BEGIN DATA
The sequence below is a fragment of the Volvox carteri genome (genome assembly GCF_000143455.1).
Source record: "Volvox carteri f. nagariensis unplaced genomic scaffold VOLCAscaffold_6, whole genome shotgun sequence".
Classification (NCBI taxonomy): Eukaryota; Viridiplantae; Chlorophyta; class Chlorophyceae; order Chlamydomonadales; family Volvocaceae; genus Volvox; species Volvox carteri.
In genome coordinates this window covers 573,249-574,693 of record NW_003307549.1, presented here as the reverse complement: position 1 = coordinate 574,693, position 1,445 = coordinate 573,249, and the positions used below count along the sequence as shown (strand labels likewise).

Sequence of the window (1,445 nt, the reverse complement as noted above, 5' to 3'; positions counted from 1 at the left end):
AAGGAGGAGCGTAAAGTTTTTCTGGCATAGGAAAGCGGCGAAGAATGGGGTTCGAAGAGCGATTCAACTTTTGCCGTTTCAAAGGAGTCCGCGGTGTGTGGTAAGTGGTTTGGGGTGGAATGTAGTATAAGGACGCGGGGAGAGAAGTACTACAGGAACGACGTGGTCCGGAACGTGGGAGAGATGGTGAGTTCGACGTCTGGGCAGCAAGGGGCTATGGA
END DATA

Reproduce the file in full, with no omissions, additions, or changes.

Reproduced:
The sequence below is a fragment of the Volvox carteri genome (genome assembly GCF_000143455.1).
Source record: "Volvox carteri f. nagariensis unplaced genomic scaffold VOLCAscaffold_6, whole genome shotgun sequence".
Classification (NCBI taxonomy): Eukaryota; Viridiplantae; Chlorophyta; class Chlorophyceae; order Chlamydomonadales; family Volvocaceae; genus Volvox; species Volvox carteri.
In genome coordinates this window covers 573,249-574,693 of record NW_003307549.1, presented here as the reverse complement: position 1 = coordinate 574,693, position 1,445 = coordinate 573,249, and the positions used below count along the sequence as shown (strand labels likewise).

Sequence of the window (1,445 nt, the reverse complement as noted above, 5' to 3'; positions counted from 1 at the left end):
AAGGAGGAGCGTAAAGTTTTTCTGGCATAGGAAAGCGGCGAAGAATGGGGTTCGAAGAGCGATTCAACTTTTGCCGTTTCAAAGGAGTCCGCGGTGTGTGGTAAGTGGTTTGGGGTGGAATGTAGTATAAGGACGCGGGGAGAGAAGTACTACAGGAACGACGTGGTCCGGAACGTGGGAGAGATGGTGAGTTCGACGTCTGGGCAGCAAGGGGCTATGGA